Film industry innovations without theaters brings their success into question

     Before COVID-19, rising senior Sarah Patel went to the theaters to watch “Jumanji: The Next Level” with a group of friends. At the time, if someone wanted to see a new blockbuster movie they had to go to the theater, but ever since then, moviegoers no longer have to go out to see the newest movie; instead, they can watch blockbusters in their own home the day of release. “It’s probably not something I’d consider doing now. Just ’cause, eh, I’ll stay home and watch it,” Patel said.

     Patel isn’t alone. According to Michael Sandy, general manager at Regal Village Park, Regal, as of June, the theater is yet to reach pre-pandemic attendance numbers. Regal reopened in April after remaining closed throughout most of 2020 and 2021, excluding a short re-opening around the release of Christopher Nolan’s “Tenet,” after which Regal closed again. “As studios determined the best release date for their movies, there was an inconsistency in the release schedule with most of the major titles moving into 2021. Without a solid release schedule, we could not operate profitably,” Sandy said.

     When Regal re-opened in April, according to Sandy, they did so with a more consistent schedule including big movies like “Black Widow”, “A Quiet Place Part II” and “Cruella” on the horizon. Sandy said the experience of going into a theater is something which would keep customers coming even if they have the choice of watching new movies at home, but Patel wasn’t as convinced.

     “As a lot of things (that) went through the pandemic, people are more inclined to stay home now that everything is online and I can watch the movie the day of on Disney+ or whatever and I don’t have to go through going out,” she said. She added that theaters had become less prominent than they were before the pandemic due to the choice of watching new movies at home. 

     Rising senior Ilvia Acosta also said she hadn’t gone to the movies recently, adding that nothing interesting had come out. Though she said both streaming and theater could coexist. “It’s the experience you wanna have, going to the movie theater is a fun thing, if you’re going with friends or just family. But it can also be fun if you’re having a movie day at home. So (it’s) just depending on what I was feeling that day.”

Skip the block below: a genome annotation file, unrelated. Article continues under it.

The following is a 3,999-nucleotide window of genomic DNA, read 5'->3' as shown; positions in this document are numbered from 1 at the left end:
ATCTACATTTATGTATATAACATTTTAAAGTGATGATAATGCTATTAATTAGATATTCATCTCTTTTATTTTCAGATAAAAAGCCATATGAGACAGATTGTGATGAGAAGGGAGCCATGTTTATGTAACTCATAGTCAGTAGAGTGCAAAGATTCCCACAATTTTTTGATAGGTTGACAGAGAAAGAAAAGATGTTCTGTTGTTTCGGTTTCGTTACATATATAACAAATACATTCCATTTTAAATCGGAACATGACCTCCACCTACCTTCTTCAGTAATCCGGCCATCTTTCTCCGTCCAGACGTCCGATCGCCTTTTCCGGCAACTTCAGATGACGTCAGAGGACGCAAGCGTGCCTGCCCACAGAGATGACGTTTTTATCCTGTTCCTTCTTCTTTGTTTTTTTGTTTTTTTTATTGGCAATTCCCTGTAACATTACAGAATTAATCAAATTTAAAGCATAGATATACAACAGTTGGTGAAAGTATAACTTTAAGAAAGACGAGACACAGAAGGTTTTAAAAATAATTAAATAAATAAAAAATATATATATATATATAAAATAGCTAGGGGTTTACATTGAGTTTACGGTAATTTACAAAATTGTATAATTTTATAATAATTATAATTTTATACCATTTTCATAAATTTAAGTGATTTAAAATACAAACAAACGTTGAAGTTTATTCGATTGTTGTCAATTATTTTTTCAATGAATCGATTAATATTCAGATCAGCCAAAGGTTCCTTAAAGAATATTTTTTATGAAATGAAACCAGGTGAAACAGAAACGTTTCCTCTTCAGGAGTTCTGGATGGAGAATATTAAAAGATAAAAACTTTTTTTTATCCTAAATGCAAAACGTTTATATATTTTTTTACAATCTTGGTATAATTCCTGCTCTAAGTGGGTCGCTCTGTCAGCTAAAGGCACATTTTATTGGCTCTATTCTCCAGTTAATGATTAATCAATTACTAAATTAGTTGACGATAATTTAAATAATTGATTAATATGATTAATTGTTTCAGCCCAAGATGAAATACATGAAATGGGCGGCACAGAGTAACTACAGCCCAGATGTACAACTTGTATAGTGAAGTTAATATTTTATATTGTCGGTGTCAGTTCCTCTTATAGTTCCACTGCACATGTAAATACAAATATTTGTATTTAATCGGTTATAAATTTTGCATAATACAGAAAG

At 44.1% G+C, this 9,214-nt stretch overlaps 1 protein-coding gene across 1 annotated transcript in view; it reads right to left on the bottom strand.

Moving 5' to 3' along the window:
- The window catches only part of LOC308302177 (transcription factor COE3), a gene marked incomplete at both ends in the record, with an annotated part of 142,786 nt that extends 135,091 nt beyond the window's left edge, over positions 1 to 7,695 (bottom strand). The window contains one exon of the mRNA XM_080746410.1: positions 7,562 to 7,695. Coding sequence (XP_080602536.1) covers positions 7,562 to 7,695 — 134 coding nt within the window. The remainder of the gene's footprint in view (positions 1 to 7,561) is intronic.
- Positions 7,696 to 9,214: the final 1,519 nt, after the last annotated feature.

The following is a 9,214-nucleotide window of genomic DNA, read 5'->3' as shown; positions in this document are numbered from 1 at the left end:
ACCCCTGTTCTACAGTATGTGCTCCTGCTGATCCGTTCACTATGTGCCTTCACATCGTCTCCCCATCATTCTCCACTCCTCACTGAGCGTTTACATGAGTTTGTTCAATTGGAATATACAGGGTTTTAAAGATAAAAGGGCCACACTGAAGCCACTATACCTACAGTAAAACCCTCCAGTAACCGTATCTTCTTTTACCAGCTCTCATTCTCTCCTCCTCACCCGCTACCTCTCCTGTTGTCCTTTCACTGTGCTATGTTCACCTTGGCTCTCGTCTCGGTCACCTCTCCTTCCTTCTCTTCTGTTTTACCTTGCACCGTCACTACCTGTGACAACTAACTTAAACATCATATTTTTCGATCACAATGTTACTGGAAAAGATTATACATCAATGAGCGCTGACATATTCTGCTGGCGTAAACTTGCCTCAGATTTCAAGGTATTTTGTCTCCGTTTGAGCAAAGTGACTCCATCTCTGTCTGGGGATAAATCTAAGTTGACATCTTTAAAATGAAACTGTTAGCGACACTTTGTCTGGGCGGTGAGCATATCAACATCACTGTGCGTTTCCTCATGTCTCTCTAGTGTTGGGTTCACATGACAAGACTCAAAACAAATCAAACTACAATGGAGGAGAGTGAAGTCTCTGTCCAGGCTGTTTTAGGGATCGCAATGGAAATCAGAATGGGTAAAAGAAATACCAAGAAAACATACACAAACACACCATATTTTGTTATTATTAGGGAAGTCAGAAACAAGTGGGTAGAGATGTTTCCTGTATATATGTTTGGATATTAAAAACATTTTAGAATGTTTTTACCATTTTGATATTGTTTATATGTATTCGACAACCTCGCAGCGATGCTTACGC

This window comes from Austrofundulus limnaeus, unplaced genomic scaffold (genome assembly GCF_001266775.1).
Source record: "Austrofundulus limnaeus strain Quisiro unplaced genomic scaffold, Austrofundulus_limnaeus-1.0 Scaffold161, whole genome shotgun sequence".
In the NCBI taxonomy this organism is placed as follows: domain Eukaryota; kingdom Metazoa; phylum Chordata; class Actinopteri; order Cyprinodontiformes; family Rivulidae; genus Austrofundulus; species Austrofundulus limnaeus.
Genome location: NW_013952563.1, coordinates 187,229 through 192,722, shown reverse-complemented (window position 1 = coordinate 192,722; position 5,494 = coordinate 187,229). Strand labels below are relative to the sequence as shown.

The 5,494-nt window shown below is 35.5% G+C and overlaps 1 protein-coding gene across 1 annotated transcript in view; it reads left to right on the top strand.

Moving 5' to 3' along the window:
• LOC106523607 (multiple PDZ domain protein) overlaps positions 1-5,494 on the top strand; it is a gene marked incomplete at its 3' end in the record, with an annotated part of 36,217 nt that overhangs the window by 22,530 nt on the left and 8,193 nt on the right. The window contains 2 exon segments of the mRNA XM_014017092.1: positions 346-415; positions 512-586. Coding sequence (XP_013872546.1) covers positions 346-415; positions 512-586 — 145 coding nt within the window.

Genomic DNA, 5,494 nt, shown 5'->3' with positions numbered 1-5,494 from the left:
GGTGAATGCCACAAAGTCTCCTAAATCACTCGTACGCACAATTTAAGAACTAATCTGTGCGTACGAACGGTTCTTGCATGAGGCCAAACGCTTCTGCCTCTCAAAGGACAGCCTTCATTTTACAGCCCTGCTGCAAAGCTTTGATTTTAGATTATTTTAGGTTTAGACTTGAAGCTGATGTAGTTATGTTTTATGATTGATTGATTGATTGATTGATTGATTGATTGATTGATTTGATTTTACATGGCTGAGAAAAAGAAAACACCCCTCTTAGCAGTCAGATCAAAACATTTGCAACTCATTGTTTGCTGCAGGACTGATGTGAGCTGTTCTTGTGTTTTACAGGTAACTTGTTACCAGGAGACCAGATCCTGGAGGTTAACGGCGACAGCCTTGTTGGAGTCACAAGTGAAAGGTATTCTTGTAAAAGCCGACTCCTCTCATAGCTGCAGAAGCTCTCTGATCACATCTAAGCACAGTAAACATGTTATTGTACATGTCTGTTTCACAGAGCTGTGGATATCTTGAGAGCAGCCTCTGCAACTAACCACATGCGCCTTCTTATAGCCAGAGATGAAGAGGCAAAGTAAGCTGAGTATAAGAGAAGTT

Both did agree there was something unique about going to the theater, Patel called it an event, saying going to the theater gave a night out a planned activity. “It just gives you something to do,” Patel said.

     Acosta, however, focused more on the experience as a whole. “If you’re going to the movie theater you’re going with people that you don’t know and you’re experiencing something for the first time; I think that adds a little bit to it.” This is something Sandy spoke on when discussing “Demon Slayer: Mugen Train”, an anime film that made 47 million dollars domestically at the box office when it released in April, becoming the highest grossing film for four weeks according to Box Office Mojo, despite being a foreign R rated animated film. 

     In the coming months, studios are releasing big movies like “Shang-Chi” and “Dune”, which, in earlier years, would’ve guaranteed high ticket sales at theaters. But with simultaneous streaming releases, that’s no longer a surefire bet.

     Patel said, “(Theaters) have become a little less prominent than they were because they made it more accessible at home and it eliminates the need to leave and watch it in theaters.”

 

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